Counting the majority of votes, Arden’s center-left Labour Party is expected to receive 49% of the votes, which means that 64 of the 120 parliamentary seats will receive a majority.
But this will also enable her to take on the heavy responsibility of revitalizing New Zealand’s economy, being hit by the world’s toughest flu pandemic lockdown rules and travel bans, which severely damages key tourism.
The 40-year-old beaming Ardern gave an opening speech in the New Zealand’s indigenous language Te Reo Maori at the Auckland City Hall.
She continued: “Tonight New Zealand has shown the Labour Party its greatest support for at least 50 years.”
In stark contrast to today’s “polarized world”, Arden promised to “keep bureaucracy in the campaign: be positive and optimistic about our future.”
Ardennes are expected to win the election. But the main unknown is.
The Labor Party’s main opposition center-right National Party is expected to win about 27% of the seats, accounting for 35 seats, down from 44% in the last election in 2017.
In the early years before the pandemic, opinion polls showed fierce competition between the Labor Party and the Kuomintang.
Despite Ardern’s growing international fame and her handling of the Christchchch mosque massacre, which claimed 51 lives and shocked a country with a low gun crime rate . Ardern was praised for his links with the Muslim community in New Zealand and urged prompt legislation to ban most assault guns.
However, in the months since the coronavirus swept the world, Arden’s election prospects have begun to change.
When there were only more than 100 coronavirus cases in this remote country with a population of 5 million, Arden implemented lockdown measures. In the following months, New Zealand has officially reported fewer than 2,000 cases and 25 covid-19-related deaths, the lowest cases in the world.
These policies are not without painful consequences.
New Zealand is facing its worst recession in decades, due in large part to the strict response of the government. Although the authorities have prepared repatriation arrangements, the suspension of work and the existing immigration policies have also kept migrant workers abroad and split up mixed families.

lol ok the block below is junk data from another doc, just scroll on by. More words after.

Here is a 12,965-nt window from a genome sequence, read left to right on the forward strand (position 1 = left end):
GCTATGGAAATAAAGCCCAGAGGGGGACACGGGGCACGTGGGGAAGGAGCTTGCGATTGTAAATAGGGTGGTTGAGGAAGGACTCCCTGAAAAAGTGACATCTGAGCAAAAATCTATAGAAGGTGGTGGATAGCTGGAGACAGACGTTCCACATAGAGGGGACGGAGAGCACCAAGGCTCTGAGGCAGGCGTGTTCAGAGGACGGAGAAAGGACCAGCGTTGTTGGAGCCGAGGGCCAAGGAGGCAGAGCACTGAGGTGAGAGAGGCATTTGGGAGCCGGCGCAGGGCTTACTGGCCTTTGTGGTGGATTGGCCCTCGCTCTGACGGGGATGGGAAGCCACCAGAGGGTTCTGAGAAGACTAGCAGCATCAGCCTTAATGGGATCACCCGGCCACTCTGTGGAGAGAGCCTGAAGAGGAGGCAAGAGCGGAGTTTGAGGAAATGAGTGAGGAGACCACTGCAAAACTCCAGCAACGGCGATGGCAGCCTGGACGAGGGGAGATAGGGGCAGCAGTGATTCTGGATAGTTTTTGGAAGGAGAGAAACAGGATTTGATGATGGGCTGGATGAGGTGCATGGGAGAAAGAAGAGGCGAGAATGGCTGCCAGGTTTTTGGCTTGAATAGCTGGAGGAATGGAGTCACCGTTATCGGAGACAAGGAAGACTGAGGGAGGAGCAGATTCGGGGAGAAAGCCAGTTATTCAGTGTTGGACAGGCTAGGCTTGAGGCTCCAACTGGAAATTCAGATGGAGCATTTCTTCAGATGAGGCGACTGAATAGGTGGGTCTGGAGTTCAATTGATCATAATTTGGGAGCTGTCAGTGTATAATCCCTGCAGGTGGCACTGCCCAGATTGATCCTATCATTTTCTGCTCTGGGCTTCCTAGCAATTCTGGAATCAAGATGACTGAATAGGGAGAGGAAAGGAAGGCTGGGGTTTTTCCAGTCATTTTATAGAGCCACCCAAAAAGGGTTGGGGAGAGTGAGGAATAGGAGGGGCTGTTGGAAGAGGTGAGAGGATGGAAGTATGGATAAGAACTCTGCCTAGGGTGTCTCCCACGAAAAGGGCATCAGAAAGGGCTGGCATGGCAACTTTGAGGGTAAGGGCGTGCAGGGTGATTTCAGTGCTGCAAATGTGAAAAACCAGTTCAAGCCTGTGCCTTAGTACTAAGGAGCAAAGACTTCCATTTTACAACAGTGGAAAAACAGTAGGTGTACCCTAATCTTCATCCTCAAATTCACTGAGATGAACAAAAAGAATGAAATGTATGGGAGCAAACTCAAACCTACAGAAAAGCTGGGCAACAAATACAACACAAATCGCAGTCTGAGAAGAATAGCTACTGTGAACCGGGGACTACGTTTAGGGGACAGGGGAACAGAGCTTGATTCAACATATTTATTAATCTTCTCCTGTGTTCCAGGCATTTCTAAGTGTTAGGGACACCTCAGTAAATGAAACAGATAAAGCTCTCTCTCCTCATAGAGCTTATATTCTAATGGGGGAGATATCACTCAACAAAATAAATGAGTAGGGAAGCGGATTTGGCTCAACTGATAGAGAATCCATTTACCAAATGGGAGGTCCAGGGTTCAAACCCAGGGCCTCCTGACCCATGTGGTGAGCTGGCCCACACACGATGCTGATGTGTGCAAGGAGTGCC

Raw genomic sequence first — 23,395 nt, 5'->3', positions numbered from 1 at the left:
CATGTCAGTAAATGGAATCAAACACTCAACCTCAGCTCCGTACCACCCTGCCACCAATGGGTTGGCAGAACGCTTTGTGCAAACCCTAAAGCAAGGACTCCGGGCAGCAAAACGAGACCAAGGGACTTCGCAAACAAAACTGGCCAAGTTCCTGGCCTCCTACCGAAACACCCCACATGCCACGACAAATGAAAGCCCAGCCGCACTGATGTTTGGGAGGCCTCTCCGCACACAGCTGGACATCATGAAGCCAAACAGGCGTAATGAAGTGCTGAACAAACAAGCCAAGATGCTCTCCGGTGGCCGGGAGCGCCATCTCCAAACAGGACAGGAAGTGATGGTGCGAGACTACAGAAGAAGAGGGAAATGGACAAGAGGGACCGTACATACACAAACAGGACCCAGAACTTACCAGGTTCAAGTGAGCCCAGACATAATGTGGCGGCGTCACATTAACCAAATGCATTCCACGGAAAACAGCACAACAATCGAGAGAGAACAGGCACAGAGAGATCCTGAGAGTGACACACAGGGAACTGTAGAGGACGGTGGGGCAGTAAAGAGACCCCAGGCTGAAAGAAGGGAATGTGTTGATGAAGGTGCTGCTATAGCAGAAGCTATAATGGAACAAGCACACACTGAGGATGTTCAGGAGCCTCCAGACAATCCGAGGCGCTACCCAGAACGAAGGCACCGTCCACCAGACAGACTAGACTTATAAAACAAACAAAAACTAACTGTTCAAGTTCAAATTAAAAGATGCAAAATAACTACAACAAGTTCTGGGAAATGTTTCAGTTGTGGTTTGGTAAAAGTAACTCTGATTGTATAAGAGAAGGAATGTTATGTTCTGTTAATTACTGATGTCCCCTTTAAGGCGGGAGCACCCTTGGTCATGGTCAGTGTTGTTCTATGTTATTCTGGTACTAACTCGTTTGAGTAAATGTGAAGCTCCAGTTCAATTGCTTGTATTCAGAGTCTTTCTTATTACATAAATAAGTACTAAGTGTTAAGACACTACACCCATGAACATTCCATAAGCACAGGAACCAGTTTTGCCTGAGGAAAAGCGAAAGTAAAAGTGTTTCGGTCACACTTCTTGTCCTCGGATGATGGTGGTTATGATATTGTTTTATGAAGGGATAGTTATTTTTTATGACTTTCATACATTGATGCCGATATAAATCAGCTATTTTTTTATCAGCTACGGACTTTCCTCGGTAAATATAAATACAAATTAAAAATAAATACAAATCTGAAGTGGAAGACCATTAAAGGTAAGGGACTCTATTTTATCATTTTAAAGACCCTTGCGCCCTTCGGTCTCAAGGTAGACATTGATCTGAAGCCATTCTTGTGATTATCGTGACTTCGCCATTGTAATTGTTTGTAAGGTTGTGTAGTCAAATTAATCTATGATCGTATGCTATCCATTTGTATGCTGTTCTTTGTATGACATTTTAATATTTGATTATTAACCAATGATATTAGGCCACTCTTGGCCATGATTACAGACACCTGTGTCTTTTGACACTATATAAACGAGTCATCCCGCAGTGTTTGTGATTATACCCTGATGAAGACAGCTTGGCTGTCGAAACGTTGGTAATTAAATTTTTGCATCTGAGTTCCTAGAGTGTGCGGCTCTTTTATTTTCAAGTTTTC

Despite this, Arden’s rivals in the Kuomintang seem to have failed to convince the majority of voters that their more conservative economic policies would be desirable.
Arden also faces a second term in which tensions with China have increased, including Arden’s claims that Beijing is interfering in New Zealand’s affairs.
New Zealand supported Taiwan’s bid for a place in the World Health Organization in May, and supported calls for investigations into the cause of the novel coronavirus pandemic, which was first discovered in Wuhan, China.
In a speech to the Chinese business community in July, Arden emphasized that her government “adopts a principle-based approach to foreign policy” to address issues such as Hong Kong and the abuse of rights by Uighur Muslims in Xinjiang.
Later that month, New Zealand suspended its extradition agreement with Hong Kong after implementing a national security law backed by Beijing, which greatly limits political dissent.
Arden has repeatedly stated that New Zealand is seeking to diversify trade relations outside of China. But New Zealand’s tourism, agriculture and education sectors still rely heavily on China.
The motto of’be kind’
When she was elected in 2017, Arden, then 37, was the youngest current leader of the country. A year later, she gave birth and became the second serving world leader. Since then, she has been hailed as a role model for working mothers.
Ardern’s compassionate political slogan-“kindness”, which became the slogan during the pandemic-is in stark contrast to President Trump’s polarizing attitude, which occasionally opposes it.
She has always been a firm supporter of international cooperation on issues such as climate change, so supporters call it “anti-Trump.”
The final result and subsequent parliamentary seat allocation will not be announced for three weeks to allow time to count special votes, such as New Zealanders living overseas.
Similarly, the results of the referendum on legalizing recreational marijuana and the legalization of “assisted death” in voting will not be announced within two weeks.
This year, about 1.9 million people (about half of the eligible voters) voted in the early voting that began on October 3.
New Zealand adopted a proportional voting structure in 1996. It is the norm to have a coalition government. In 24 years, no party has won a majority.
Berger reports from Washington.